Exciting new evidence in 2010 suggests that eating some fruits can actually help reduce the risk of developing diabetes and help you manage it if you already have it.

I’m all about fruit right now.  Yesterday was day 15 of my Clean Eating Detox Diet (I’m almost done writing the guide and will have it available soon), which means I added fruit back into my diet after having removed it for 2 weeks.

So, I’m really happy to be eating fruit again and to be able to tell you about how some fruits might actually help curb the diabetes epidemic that is afflicting the United States right now.  And I’m talking about Type 2 Diabetes – not the auto-immune Type 1.  Though I believe the findings could be applicable to Type 1 sufferers as well.  So this information is for everyone, whether you have diabetes already or you are hoping to avoid it altogether.

Here’s the problem:  when you experience spikes in your blood sugar levels over and over again instead of keeping it steady, you greatly increase your risk of developing metabolic syndrome (also known as pre-diabetes or insulin resistance).  If you are eating refined sugars, flours (white-flour breads and pastries), processed foods, or drinking soda, you are likely experiencing a lot of sugar spikes.

The solution:  if you can blunt (delay and keep spikes lower) blood sugar spikes that are bound to happen after eating a meal or especially after eating something sweet, you can actually reduce your risk of developing diabetes.  In addition to legumes like beans and lentils, some fruits like apples and berries appear to blunt blood sugar after eating.

The fruit findings come from three separate studies done in 2010 in Greece, Finland, and the UK.  All three studies found that the polyphenols (phytonutrients that are antioxidants) in apples and berries appear to blunt blood sugar spikes caused by other foods in a meal (and just straight table sugar in the Finnish study).  All three studies showed that eating berries slowed and greatly decreased blood sugar spikes caused by eating other foods.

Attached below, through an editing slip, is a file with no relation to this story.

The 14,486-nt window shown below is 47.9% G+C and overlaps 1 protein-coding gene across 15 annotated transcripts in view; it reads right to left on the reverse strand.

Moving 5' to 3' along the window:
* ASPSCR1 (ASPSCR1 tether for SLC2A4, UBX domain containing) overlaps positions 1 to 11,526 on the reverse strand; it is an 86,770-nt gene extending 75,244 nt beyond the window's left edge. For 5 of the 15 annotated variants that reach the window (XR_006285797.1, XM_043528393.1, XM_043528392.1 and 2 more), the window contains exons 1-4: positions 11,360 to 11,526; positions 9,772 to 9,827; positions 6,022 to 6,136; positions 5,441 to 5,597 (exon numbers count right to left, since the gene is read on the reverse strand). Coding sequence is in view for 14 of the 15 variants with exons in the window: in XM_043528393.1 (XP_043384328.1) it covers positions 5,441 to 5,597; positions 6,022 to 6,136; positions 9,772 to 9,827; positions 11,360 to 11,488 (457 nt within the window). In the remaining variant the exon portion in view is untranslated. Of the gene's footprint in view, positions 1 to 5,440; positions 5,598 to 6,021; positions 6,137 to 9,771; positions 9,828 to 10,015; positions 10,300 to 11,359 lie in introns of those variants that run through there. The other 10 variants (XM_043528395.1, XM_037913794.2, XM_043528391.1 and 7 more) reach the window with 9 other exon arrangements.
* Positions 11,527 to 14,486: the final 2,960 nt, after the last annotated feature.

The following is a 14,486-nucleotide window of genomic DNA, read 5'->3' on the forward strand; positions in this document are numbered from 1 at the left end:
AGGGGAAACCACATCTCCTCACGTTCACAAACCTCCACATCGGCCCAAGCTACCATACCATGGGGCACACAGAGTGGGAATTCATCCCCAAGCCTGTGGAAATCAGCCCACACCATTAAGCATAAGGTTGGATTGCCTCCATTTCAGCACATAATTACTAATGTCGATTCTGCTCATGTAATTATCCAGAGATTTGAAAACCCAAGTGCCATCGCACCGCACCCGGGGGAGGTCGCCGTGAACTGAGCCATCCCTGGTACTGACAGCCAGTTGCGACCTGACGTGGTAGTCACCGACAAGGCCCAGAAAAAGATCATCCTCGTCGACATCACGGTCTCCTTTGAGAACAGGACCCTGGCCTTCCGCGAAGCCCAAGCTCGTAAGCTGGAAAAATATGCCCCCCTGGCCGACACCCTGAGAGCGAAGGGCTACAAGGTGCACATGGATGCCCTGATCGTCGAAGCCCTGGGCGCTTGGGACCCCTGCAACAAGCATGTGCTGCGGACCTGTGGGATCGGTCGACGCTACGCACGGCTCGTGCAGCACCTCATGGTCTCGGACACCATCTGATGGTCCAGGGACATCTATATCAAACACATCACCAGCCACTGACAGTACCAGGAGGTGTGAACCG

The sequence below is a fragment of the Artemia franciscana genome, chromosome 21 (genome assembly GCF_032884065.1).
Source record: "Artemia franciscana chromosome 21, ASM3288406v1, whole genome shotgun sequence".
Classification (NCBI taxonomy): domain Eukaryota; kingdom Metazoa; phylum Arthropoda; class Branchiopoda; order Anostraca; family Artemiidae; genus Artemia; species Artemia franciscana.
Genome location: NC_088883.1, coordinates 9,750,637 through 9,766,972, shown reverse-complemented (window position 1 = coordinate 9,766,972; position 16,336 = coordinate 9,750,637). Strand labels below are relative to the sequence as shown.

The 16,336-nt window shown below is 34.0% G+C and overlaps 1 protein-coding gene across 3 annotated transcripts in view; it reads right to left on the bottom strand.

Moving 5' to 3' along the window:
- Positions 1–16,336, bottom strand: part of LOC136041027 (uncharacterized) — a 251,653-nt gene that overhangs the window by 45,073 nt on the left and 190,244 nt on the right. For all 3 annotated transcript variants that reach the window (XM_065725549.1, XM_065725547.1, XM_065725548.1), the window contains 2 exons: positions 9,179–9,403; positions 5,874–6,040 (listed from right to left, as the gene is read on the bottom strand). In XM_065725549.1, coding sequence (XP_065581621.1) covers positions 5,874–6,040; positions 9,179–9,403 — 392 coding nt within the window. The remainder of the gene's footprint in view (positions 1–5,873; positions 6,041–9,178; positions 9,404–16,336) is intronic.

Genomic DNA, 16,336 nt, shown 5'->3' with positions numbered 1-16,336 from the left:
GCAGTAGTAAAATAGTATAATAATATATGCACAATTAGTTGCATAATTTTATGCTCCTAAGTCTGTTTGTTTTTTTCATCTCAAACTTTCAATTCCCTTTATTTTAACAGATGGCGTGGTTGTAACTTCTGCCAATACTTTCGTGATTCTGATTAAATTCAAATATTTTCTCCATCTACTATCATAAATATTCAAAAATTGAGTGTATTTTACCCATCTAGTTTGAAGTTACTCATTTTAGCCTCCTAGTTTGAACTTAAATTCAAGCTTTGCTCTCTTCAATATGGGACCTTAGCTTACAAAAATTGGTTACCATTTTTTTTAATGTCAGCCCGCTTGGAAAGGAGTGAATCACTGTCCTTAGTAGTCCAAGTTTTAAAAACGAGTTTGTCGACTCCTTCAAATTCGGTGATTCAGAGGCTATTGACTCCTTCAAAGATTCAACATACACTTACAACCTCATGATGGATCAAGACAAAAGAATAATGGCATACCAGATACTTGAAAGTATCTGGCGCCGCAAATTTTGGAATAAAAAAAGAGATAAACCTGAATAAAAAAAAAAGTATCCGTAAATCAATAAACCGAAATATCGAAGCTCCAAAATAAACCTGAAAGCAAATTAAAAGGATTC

It may seem counterintuitive that fruit, which is sweet and high in fructose (a type of sugar), can actually help maintain a steady blood sugar level. This is just one more example of how whole foods are simply the way to go. Obviously the benefits would not be found if you just drank the fruit juice. Fruit juice is mostly fructose and is missing most of the nutrients (like the polyphenols and fiber) found in the skin and pulp.

So be sure to incorporate berries, apples, and other fruits and foods high in antioxidants with your meals and snacks whenever possible to help keep your blood sugar levels even and your risk of developing diabetes at bay.

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